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The Disappearance of Astrid Bricard by Natasha Lester
Historical fiction

The Disappearance of Astrid Bricard

by Natasha Lester

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Quick take

All that glitters ain’t gold—beneath the glamour of fashion lie forces conspiring to corset women and their ambitions.

Good to know

  • Illustrated icon, Icon_MultipleNarrators

    Multiple viewpoints

  • Illustrated icon, Icon_FamilyDrama

    Family drama

  • Illustrated icon, Icon_NonLinear

    Nonlinear timeline

  • Illustrated icon, Icon_Glamorous



Everyone remembers her daringly short, silver lamé dress. It was an iconic photo capturing an electric moment, where emerging American designer Astrid Bricard is young, uninhibited, and on the cusp of fashion and feminism’s changing landscape. She and fellow designer Hawk Jones are all over Vogue magazine and New York City’s disco scene. Yet she can’t escape the shadow of her mother, Mizza Bricard, infamous “muse” for Christian Dior. Astrid would give anything to take her place among the great houses of couture—on her own terms. I won’t inspire it when I can create it.

But then Astrid disappeared…

Now Astrid’s daughter, Blythe, holds what remains of her mother and grandmother’s legacies. Of all the Bricard women, she can gather the torn, painfully beautiful fabrics of three generations of heartbreak to create something that will shake the foundations of fashion. The only piece missing is the one question no one’s been able to answer: What really happened to Astrid?

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Get an early look from the first pages of The Disappearance of Astrid Bricard.
The Disappearance of Astrid Bricard



In the same way that the Electric Circus nightclub in Manhattan is all about sensual overwhelm, so too is the Hall of Mirrors at the Palace of Versailles, Hawk thinks as he strides into the gallery beside four other men. The club’s excess comes from bands like Velvet Underground playing so loudly the music feels like a secondary heartbeat, from the fire-eaters swallowing flames like candy, and from the light show flashing over canvas-draped walls that make you believe the room is leaning inward and, a minute later, that you’re the one who’s on a slant. But the extravagance here is of a different order, manifested in so many mirrors there’s nowhere to hide. Hawk can see himself caught from all sides and reflected a thousand times beneath cathedral-like painted ceilings—the kind that make you feel guilty even when you’ve done nothing wrong.

For one disquieting second, Hawk wonders if this is what it will come down to—a belief that this kind of history makes French couture supreme, versus six American designers trying to show that a dress meant to writhe to the Rolling Stones is what fashion is now. He wants Astrid to saunter in right now and prove that very fact. But where is she?

He glances over at Bill Blass, dressed as always in tweed and tobacco. Beside him is Oscar de la Renta in dignified black, Stephen Burrows in naiveté, and Halston in self-admiration. Hawk knows better than to ask any of them if they’ve seen Astrid.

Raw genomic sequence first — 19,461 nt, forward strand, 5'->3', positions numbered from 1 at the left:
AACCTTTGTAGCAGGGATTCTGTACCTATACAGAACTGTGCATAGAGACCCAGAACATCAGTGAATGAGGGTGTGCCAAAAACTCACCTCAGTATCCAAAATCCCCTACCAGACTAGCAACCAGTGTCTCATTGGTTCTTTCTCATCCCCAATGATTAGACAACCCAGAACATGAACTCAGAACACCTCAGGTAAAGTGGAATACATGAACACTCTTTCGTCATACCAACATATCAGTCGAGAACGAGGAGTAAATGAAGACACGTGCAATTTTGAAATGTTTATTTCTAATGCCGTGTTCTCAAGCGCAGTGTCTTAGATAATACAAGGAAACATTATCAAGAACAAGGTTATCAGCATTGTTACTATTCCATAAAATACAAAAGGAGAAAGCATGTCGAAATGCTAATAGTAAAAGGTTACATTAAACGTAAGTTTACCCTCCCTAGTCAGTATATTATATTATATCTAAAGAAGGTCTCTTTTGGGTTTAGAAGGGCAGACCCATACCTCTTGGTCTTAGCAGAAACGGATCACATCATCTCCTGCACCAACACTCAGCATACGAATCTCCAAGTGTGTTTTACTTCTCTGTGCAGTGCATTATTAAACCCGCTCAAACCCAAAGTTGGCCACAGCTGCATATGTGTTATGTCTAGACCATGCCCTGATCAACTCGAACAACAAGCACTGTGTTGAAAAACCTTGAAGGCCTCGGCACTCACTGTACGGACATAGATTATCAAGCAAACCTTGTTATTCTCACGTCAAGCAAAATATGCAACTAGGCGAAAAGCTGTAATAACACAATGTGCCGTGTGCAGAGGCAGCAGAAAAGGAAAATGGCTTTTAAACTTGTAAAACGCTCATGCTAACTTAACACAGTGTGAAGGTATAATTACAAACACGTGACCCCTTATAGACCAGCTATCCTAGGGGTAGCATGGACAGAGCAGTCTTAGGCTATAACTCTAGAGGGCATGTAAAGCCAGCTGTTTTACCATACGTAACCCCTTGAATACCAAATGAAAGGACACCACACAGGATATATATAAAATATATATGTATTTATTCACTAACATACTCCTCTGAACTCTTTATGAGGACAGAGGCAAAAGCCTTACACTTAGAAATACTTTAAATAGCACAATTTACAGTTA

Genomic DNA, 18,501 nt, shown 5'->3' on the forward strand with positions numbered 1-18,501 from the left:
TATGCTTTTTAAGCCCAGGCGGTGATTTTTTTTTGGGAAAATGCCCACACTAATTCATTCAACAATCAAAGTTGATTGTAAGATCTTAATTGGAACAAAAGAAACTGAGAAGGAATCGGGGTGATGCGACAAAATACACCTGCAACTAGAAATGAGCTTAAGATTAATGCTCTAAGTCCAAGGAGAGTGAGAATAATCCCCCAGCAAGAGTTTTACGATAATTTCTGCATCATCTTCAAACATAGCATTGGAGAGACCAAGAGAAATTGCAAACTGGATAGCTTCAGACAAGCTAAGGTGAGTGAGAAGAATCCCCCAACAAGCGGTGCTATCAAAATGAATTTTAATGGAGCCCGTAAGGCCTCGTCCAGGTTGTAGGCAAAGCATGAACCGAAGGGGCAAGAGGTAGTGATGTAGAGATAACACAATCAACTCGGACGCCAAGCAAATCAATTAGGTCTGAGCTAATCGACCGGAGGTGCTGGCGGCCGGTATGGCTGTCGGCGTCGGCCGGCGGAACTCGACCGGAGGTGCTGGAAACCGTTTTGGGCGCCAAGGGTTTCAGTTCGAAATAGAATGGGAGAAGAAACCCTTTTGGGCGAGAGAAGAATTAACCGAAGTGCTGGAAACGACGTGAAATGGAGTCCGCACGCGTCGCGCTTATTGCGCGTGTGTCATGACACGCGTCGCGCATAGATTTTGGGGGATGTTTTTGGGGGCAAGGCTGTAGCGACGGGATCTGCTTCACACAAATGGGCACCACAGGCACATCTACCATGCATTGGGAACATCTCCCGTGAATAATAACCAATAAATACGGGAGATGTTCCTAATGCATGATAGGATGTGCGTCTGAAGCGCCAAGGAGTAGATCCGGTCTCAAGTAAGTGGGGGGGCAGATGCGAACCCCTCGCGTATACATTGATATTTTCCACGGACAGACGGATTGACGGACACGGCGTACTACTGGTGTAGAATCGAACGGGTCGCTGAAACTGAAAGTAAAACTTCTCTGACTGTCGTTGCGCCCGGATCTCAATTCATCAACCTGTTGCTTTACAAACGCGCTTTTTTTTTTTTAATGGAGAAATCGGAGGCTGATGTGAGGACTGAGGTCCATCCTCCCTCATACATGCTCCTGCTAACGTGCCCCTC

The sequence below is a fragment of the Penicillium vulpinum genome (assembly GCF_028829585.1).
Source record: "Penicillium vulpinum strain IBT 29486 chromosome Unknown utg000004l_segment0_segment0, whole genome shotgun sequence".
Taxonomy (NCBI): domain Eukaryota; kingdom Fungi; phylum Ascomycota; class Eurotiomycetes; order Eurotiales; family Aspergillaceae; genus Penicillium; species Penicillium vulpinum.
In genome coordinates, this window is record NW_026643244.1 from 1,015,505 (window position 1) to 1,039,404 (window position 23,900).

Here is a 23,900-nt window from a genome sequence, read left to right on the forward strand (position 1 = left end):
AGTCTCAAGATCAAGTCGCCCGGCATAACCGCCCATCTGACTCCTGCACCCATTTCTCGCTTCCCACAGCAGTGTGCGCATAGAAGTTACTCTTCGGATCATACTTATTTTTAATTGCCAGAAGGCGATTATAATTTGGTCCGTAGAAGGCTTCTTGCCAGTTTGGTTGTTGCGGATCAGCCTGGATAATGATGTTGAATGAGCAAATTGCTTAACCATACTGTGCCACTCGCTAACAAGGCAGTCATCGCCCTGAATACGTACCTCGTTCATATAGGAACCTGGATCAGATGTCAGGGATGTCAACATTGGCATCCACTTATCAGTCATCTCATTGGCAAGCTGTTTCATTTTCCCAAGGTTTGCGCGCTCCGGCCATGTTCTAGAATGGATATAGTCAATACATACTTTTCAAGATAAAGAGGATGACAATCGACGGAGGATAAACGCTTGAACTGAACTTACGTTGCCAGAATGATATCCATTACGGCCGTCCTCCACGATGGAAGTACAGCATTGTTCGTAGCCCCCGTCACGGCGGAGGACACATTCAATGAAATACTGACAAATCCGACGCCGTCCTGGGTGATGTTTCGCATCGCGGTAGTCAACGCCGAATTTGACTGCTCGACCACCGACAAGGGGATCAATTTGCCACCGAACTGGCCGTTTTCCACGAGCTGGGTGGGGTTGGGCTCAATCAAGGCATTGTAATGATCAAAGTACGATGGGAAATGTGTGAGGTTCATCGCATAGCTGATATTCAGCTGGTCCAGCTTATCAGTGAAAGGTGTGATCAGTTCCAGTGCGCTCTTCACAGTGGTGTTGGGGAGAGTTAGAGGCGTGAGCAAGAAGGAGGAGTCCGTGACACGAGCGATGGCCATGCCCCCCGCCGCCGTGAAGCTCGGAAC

“Allons-y!” their French chaperone calls disdainfully, as if he’d rather be accompanying Yves Saint Laurent and the rest of the French team, who everyone believes will whip the Americans so completely that not just their clothes, but their skins will be left in ribbons. To tell the truth, some days Hawk thinks that too.

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Why I love it

An important thing to know about me is that I’ve spent years devouring shows like Project Runway. Unfortunately, by comparison, books about fashion are pretty few and far between—believe me, I’d have found them—so it was to my utter delight that I discovered The Disappearance of Astrid Bricard, a historical novel set in the glamorous worlds of New York and Parisian fashion.

Three generations of women stretch across this book, starting in the 1910s with Mizza Bricard. Mizza works her way through French couture houses for decades until she catches the eye of Christian Dior and, subsequently, rises to fame. In 1970s New York, Mizza’s daughter Astrid also launches to stardom, but not the kind she wants. Rather than making a name for herself as a famous designer, she remains in the shadow of her lover, Hawk, billed as his “muse” and never getting credit for her own designs. After years of frustration, on the cusp of what could have been a career-making fashion event, she disappears into thin air. In present-day France, Astrid’s daughter Blythe has done all she can to distance herself from the legacies of her talented-but-complicated family, but she can’t outrun her natural-born gift forever…

I had such fun reading The Disappearance of Astrid Bricard. At its heart, this book is about women finding their voices. Layered over this deeper meaning is quippy, clever dialogue, gorgeous descriptions of elegant dresses, an irresistible backdrop of global fashion capitals, and an intriguing mystery that glimmers like a disco ball.

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